With regard to the investment in RE, the pandemic has brought uncertainty that forced the investors to hold the investment. As a result, investment in all types of energy in 2020 dropped, with the electricity sector experiencing the most significant drop in investment (see Figure 4) [34]. In addition to the lockdown policy that limits the mobility of people and goods to complete investment in electricity, the drop was caused by the cash flow problem faced by State Electricity Company / Perusahaan Listrik Negara (PLN) due to lower demand for electricity from nonsubsidized consumers, especially industry and commerce. As reported by PLN, their revenues in 2020 dropped to IDR 345 billion (USD 24.07 million) from IDR 359.6 billion (USD 25.09 million) in the previous year [35]. The cash flow problem disrupts PLN’s capacity to invest in the electricity sector [36]. Similar to the power sector, investment in RE experienced a drop in 2020 by 20.6%, from USD 1.7 billion in 2019 to USD 1.35 billion in 2020 [36].
The COVID-19 pandemic also hurts the demand side as electricity consumption in 2020 dropped by 1.2% (from 245,518 GWh in 2019 to 242,598 in 2020) [37]. The government’s decision to restrict people’s mobility changed the activity pattern. As a result, the consumption in all segments of electricity consumption dropped except for household customers. The consumption of this segment increased by 9% as people spent more time at home. The drop in the electricity demand further poses a problem in the electricity sector which has already experienced an excess supply problem over the past few years [38].
As outlined in the Nationally Determined Contribution (NDC), Indonesia has set a target to increase the share of renewables to 23% in 2025 and 31% in 2030 [39]. In line with this target, PLN (the state-run power company) recently published the Electricity Procurement Plan (RUPTL) for 2021–2030, where it sets a target that by 2030 RE will constitute more than 51.6% of the total additional installed capacity [40]. However, the uncertainty about the duration of the pandemic could prevent Indonesia from achieving the energy transition target. As discussed in the preceding section, COVID-19 adversely affected the energy sector, including renewables. Despite the increasing share in installed capacity and the total primary energy mix, the realization in 2020 was still below the target outlined in the National Energy General Plan (RUEN). In 2020, the share of renewables in the total primary energy mix only reached 11.2%, which was lower than the RUEN target (23%) [41]. While this is unsurprising given the devastating effects of the COVID-19 pandemic, there is a worry that Indonesia might miss the energy target without strong government support.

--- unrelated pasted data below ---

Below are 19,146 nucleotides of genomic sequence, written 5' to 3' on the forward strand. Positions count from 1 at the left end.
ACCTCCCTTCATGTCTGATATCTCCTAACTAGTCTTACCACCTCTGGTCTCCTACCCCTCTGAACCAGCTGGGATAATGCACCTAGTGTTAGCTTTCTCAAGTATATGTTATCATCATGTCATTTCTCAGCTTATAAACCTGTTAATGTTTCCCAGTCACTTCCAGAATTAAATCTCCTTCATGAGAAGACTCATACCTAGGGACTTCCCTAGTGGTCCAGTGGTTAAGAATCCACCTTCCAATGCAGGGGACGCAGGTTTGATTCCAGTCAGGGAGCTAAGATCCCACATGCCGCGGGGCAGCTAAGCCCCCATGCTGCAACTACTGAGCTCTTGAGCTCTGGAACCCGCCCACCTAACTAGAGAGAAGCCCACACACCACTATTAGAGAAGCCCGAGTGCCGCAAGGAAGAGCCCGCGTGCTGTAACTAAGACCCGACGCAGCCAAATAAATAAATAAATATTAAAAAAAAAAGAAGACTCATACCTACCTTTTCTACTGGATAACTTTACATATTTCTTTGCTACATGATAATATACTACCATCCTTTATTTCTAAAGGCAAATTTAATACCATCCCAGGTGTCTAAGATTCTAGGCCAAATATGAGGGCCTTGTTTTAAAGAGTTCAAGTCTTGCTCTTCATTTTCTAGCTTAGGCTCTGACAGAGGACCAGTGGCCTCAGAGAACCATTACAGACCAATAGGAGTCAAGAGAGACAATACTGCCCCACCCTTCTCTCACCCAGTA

The COVID-19 recovery plan plays an important role in accelerating RE deployment and achieving the energy transition target. Nevertheless, an assessment of the national economic recovery program (PEN) suggests that the portion of the stimulus for the energy sector, especially RE, is limited. There is only one program: “electricity discount”, directly related to the energy sector. The main objective is to provide subsidies to low-income households—a 50% subsidy for the 900 VA category and a 100% for the 450 VA category [42]. The government spent IDR 11.45 trillion (USD 798 million) and IDR 8.12 trillion (USD 566 million) on electricity subsidies under the PEN program in 2020 and 2021, respectively [43,44]. The government’s policy to provide electricity discounts for the fiscal years 2020 and 2021 led to an increase in the electricity subsidy, from IDR 52.7 trillion (USD 3.68 billion) in 2019 to IDR 61.1 trillion (USD 4.26 billion) in 2020 [45]. While the electricity subsidy decreased to IDR 56.1 trillion (USD 3.91 billion) in 2021, the figure was higher than in 2019 [46]. The government also provided some fiscal stimulus for firms, such as tax relief. However, this measure is intended for all firms regardless of the sector [4].
With the current design of the recovery spending, Indonesia might be missing the opportunity to achieve both green recovery and energy mix targets. It only supports the status quo of energy production as the substantial fraction of spending related to the energy sector was directed to sectors with large consumption of fossil fuels, such as the transportation sector. The government injected capital into two state-owned enterprises (SOEs) in the transport sector, namely Garuda Indonesia and Kereta Api Indonesia (KAI), IDR 8.5 trillion (USD 593 million) and IDR 3.5 trillion (USD 244 million), respectively [43]. In the future, the prospect of green recovery spending is likely to be more difficult as the government has outlined a target for fiscal consolidation to control a widening of the government budget deficits and ensure the sustainability of the fiscal conditions in the long run. While the public debt ratio remains below the 60% threshold in the medium term, the government has revealed a plan to return to the budget deficit ceiling (3% of GDP) by 2023 [47]. Without a recovery in the tax revenue, the government has no choice but to pursue expenditure consolidation that could further limit the fiscal space to fund development projects, including green transitions.